After a thrilling victory over South Africa in Soweto, New Zealand can reflect on another entry in the list of classic Test matches while cradling Tri-Nations title number 10 lovingly in their arms.
Following the humiliation of losing three times to the Springboks in 2009 the All Blacks secured the ultimate revenge at FNB Stadium by whitewashing their perennial rivals, serving up a heartbreaking conclusion to game in which their hosts had shown bags of grit, determination and pride.
Prior to kick-off, the stars appeared to be aligned for the Springboks to atone for their earlier tour sins. There was a record attendance at the stunning stadium, their inspirational skipper John Smit was to win his 100th Test cap and talk of revenge against the All Blacks after two tournament hammerings hung heavy in the air.
For 77 minutes the game adhered to the plan - the Springboks finally found the heart to face up to Graham Henry's men and their defensive efforts were a vast improvement on the lacklustre showings of recent weeks. The ending, as befits all great cliffhangers, came from nowhere and underlined the quality possessed by this All Black side.
The winning tries scored by Richie McCaw and Israel Dagg were the worst kind of suckerpunches, timed to leave their opponents with nothing to do but despair. With their crown stolen from them in front of almost 95,000 adoring fans the Boks could be staring into the abyss. They can of course rescue something from their season with a good showing in their Grand Slam tour attempt in November, but it's fairly plain that 2010 will belong to the All Blacks.
McCaw continues to operate at a level above his competitors and shows no sign of slowing down as he eyes a certain gold trophy and a ton of Test caps. His play in the loose has been a conspicuous improvement so far this season and had it not been for a stunning return by Cheetahs skipper Juan Smith on the South African blindside, his spectre would have loomed even larger at the final whistle.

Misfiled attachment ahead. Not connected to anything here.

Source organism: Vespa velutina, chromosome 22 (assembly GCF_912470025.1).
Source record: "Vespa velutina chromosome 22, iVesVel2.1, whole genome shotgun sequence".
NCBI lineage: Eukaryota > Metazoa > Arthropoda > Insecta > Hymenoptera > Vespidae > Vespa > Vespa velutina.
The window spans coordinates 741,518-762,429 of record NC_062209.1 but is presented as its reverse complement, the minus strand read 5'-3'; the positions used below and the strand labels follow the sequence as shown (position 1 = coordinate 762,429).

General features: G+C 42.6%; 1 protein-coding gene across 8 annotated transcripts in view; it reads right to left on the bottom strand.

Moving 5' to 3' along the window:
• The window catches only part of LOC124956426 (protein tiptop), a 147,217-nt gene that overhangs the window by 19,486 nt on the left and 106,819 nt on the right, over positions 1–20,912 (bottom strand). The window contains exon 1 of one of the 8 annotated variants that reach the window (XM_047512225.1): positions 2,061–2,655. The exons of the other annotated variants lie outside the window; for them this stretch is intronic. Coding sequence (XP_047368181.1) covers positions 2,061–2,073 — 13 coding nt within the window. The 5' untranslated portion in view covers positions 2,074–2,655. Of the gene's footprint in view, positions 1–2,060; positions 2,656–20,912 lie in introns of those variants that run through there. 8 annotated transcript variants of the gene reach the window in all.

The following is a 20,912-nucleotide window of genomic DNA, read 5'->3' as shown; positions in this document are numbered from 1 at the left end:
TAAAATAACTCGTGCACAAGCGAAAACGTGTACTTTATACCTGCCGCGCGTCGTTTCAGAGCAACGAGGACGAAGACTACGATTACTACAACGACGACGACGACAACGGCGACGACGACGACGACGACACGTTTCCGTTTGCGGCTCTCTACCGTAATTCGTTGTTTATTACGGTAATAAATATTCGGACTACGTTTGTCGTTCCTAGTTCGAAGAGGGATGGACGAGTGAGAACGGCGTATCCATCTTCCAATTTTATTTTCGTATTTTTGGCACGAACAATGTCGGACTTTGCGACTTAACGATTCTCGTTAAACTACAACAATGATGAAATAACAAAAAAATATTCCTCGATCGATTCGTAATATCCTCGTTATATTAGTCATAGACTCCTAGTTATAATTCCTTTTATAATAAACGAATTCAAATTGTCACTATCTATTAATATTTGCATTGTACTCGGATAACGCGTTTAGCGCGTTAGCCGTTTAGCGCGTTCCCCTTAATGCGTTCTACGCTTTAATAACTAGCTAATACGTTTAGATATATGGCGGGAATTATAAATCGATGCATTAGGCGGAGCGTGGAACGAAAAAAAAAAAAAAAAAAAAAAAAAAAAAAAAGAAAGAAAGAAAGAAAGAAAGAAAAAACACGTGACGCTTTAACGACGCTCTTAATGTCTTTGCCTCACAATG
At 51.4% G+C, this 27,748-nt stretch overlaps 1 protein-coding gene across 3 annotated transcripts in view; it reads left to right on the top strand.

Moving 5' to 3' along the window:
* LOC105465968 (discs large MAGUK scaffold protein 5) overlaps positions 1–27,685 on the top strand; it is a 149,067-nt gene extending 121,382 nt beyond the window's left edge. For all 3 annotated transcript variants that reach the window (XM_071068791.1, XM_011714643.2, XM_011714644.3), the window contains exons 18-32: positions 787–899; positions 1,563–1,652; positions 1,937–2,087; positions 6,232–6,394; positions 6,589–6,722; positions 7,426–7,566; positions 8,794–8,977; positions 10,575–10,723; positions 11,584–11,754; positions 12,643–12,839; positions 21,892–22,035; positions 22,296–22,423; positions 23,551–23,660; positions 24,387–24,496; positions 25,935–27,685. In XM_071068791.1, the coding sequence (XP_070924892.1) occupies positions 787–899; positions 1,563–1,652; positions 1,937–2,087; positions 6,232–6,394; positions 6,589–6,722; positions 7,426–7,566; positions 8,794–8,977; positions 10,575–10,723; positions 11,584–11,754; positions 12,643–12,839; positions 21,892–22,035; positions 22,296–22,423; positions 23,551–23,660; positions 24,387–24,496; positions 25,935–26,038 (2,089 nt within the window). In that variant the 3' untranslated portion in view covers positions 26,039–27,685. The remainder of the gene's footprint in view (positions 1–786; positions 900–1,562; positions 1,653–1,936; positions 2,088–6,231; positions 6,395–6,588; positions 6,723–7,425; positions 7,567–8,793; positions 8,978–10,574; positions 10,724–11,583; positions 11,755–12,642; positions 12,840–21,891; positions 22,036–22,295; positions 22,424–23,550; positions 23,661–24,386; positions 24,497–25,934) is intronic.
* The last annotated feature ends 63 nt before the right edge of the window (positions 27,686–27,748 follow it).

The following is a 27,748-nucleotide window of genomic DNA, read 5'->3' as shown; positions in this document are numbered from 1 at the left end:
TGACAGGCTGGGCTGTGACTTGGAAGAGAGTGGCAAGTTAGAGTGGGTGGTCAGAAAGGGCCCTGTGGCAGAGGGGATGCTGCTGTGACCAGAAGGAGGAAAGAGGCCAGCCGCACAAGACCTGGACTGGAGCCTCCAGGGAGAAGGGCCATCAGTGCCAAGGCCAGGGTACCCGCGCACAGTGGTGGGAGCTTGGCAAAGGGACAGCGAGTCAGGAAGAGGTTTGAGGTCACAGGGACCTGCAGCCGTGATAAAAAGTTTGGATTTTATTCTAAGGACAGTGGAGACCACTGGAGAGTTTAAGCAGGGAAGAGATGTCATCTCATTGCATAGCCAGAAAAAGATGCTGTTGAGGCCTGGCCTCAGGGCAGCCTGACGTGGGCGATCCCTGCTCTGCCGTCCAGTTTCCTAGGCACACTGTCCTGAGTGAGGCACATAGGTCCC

The Springboks were last season a well-oiled machine, driven on by the quality of scrum-half Fourie du Preez's kicking game and boasting a merciless strike rate from their backline. In this game, their best performance of this year's Tri-Nations, they finally showed some resolve, but their efforts did not possess the same precision. Their defence was hard and at times brilliant, but nevertheless appeared to be frenzied and driven by emotion rather than confidence.
Coach Peter De Villiers has his share of critics and has overseen a dire tournament, from the on-field results to his latest disciplinary spat with SANZAR. His post-match press conference spoke volumes of the current state of the camp and morale-boosting wins over Australia in the coming weeks are very much required. "I just came back from a funeral now back there in the dressing room. That's how hard the guys take it," he said. "But we really made a hell of a step up from our Australasia tour. The one thing we all are now aware of is that as winning becomes a habit, so does losing.
The All Blacks, by comparison, showed admirable mental strength to claw back the deficit, albeit with a little help from the officials. While Nigel Owens produced a largely error-free performance he missed a vital forward pass in the build-up to McCaw's try, and on these margins games are sometimes decided.
Their stroke of luck aside, Henry will have been thrilled by his charges' refusal to accept the easy way out and settle for a narrow loss or a draw. Few players in world sport boast the killer instinct shown in McCaw's late turnover to sett Dagg away. Fans and commentators alike have trotted out a lazy 'they'll choke at the World Cup' in recent weeks but results such as this one, and crucially the manner of the victory, will build steel among the younger players.
Dagg offers outrageous quality and may soon oust Joe Rokocoko from a wing berth while Aaron Cruden could be allowed his chance to lead the line against Australia in Sydney on September 11. The All Blacks have been comfortably the best side in this season's tournament, as South Africa were last season, and can rightly look upon next year's World Cup with a growing air of confidence. The ball it appears is in their court.